Antony Blinken, US secretary of state, vowed to revive Washington’s frayed ties with Nato allies as he sought to use his first official trip to Brussels to break from the transatlantic acrimony of former President Donald Trump’s era.
The top diplomat in Joe Biden’s administration called for a revitalisation of the western military alliance, which has been undermined by Trump’s attacks, criticism by French president Emmanuel Macron and tensions over Turkey.
Underscoring the US move to rekindle the western alliance, Biden will also join a videoconference of EU leaders on Thursday, according to the office of Charles Michel, European Council president.
“I’ve come here to express the US’s steadfast commitment [to Nato],” Blinken told reporters at the 30-member military alliance’s headquarters on Tuesday. “The US wants to rebuild our partnerships, first and foremost with our Nato allies. We want to revitalise the alliance.”
The Brussels trip highlights the Biden administration’s desire to rekindle co-operation with European powers, as well as underscoring important differences between them. Blinken is also due to meet top EU officials in the days after the European bloc, the US, Canada and the UK imposed co-ordinated sanctions on Chinese officials over the persecution of Uyghur Muslims in the Xinjiang region.
Blinken said the “last thing” the US could afford to do was to “take this alliance for granted”, in an implicit nod to the battles of the past four years. Trump declared Nato “obsolete” on the presidential campaign trail and, once in office, lambasted European allies for what he said was their insufficient military spending.
“The process of confronting our own shortcomings can be very painful. It can be ugly. But ultimately, at least today, we’ve emerged the better and the stronger for it,” Blinken said.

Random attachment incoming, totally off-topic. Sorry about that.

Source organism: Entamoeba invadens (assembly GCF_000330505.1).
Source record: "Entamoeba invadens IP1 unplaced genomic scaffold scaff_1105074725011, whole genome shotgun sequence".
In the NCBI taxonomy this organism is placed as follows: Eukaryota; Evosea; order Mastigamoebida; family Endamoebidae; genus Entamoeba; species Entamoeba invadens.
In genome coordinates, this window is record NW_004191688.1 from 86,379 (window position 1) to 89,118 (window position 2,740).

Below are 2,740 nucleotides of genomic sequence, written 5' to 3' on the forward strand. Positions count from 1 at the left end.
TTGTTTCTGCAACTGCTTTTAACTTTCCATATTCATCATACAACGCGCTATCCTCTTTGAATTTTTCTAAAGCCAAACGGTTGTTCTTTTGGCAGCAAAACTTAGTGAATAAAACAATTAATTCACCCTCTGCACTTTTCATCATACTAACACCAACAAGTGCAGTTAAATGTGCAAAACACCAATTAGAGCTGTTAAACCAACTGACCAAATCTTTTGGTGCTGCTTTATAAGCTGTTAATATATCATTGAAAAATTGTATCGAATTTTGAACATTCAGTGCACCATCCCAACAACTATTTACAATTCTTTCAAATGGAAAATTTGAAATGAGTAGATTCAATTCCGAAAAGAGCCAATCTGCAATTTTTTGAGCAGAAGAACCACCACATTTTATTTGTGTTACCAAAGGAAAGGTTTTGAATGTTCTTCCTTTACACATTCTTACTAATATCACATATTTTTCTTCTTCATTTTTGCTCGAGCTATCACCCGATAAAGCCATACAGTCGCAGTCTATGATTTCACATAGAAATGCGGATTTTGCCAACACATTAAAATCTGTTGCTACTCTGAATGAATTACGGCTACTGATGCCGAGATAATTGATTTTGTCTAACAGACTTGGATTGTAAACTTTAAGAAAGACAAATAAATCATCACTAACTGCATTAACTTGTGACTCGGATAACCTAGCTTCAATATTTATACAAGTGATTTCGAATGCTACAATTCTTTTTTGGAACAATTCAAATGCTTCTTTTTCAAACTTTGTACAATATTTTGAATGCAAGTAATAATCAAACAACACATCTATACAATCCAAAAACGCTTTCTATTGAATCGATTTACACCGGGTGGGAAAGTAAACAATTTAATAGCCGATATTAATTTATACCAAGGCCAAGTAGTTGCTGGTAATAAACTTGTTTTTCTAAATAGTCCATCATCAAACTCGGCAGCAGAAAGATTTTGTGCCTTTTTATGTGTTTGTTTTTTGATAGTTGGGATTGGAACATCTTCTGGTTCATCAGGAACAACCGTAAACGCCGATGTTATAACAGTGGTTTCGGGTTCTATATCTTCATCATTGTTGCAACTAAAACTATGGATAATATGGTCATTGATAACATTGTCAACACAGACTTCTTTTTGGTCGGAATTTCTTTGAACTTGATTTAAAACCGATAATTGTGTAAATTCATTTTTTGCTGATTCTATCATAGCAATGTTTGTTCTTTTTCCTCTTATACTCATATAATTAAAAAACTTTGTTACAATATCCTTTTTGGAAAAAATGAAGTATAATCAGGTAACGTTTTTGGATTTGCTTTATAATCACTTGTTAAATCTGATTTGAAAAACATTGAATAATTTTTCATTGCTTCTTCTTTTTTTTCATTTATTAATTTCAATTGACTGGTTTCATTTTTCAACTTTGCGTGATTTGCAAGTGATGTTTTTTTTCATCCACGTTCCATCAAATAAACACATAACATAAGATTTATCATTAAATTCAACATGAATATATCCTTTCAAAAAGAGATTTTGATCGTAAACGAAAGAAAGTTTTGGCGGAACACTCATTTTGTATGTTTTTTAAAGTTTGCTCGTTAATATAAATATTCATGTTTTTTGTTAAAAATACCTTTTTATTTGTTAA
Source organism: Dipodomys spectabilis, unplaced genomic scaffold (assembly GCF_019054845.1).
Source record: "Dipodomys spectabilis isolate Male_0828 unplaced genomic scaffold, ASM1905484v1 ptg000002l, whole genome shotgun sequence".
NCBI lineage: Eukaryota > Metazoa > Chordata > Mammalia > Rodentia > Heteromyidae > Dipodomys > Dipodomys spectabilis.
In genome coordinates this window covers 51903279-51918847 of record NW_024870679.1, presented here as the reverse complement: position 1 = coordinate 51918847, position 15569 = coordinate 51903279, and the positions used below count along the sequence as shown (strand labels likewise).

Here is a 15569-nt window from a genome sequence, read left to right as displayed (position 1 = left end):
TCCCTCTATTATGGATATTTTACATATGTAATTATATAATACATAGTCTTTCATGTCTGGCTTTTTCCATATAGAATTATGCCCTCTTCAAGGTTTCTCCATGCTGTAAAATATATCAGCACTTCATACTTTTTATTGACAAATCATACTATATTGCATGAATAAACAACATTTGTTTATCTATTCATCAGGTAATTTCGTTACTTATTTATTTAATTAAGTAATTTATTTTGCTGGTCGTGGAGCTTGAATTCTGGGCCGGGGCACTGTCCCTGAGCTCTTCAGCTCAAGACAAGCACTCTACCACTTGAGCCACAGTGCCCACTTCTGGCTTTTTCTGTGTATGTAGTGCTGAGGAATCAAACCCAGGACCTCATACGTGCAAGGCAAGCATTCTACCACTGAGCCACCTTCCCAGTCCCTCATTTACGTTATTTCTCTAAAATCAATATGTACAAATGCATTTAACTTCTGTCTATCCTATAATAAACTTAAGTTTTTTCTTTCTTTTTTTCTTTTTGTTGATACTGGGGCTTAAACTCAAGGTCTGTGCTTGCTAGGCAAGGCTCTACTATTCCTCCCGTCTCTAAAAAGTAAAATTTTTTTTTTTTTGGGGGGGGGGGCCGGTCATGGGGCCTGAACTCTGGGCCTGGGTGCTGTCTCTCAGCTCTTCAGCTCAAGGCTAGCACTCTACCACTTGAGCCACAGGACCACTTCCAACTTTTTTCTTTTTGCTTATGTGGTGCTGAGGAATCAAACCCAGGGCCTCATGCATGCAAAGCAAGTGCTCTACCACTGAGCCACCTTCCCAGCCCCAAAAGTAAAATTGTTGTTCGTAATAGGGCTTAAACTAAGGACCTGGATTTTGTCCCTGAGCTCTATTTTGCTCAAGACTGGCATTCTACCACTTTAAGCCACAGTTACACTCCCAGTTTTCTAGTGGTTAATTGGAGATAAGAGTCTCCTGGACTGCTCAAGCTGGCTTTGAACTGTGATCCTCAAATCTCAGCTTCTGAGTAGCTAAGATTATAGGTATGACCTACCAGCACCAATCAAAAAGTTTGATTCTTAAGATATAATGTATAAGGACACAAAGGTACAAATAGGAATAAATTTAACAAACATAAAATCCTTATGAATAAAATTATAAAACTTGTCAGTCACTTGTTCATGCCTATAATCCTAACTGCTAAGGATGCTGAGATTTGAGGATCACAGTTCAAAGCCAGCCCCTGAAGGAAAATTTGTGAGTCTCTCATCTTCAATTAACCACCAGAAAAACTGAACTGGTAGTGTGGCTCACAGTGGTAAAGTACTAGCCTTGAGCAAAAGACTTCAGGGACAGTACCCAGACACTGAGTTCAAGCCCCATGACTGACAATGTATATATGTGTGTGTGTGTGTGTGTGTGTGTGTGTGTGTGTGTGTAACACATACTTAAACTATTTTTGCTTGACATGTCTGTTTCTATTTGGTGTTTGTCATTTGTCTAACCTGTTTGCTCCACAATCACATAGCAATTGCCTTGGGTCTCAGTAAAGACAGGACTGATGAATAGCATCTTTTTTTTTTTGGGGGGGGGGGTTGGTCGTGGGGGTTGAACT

Blinken and Jens Stoltenberg, Nato secretary-general, also discussed the “importance of continued consultation on Afghanistan”, according to a US state department readout. Washington is deciding what to do about an agreement between the Trump administration and Taliban insurgents to withdraw US troops from the country by May 1.
The men also talked about “concern over Russia and China’s malign activity and disinformation efforts”, as well as arms control and regional security matters, the readout said. Nato, which was set up more than 70 years ago to counter the Soviet Union, is paying growing attention to China’s expanding weaponry and cyber capabilities.
Blinken also criticised the contentious Nord Stream 2 project to pipe Russian gas to Germany. He said it threatened to damage both the EU and Ukraine, which lost Crimea to Russian annexation in 2014.
“President Biden has been very clear, he believes the pipeline is a bad idea, bad for Europe, bad for the US, ultimately it is in contradiction to the EU’s own security goals,” the secretary of state said. “It has the potential to undermine the interests of Ukraine, Poland and a number of close partners and allies.”
European countries have welcomed the Biden administration’s tone but are braced for tough debates.
Successive US presidents have pressed for more European countries to meet a Nato target to spend the equivalent of 2 per cent of gross domestic product on their militaries.
Blinken is also set to meet Ursula von der Leyen, European Commission president, and Josep Borrell, EU foreign policy chief, before his Brussels trip concludes on Thursday.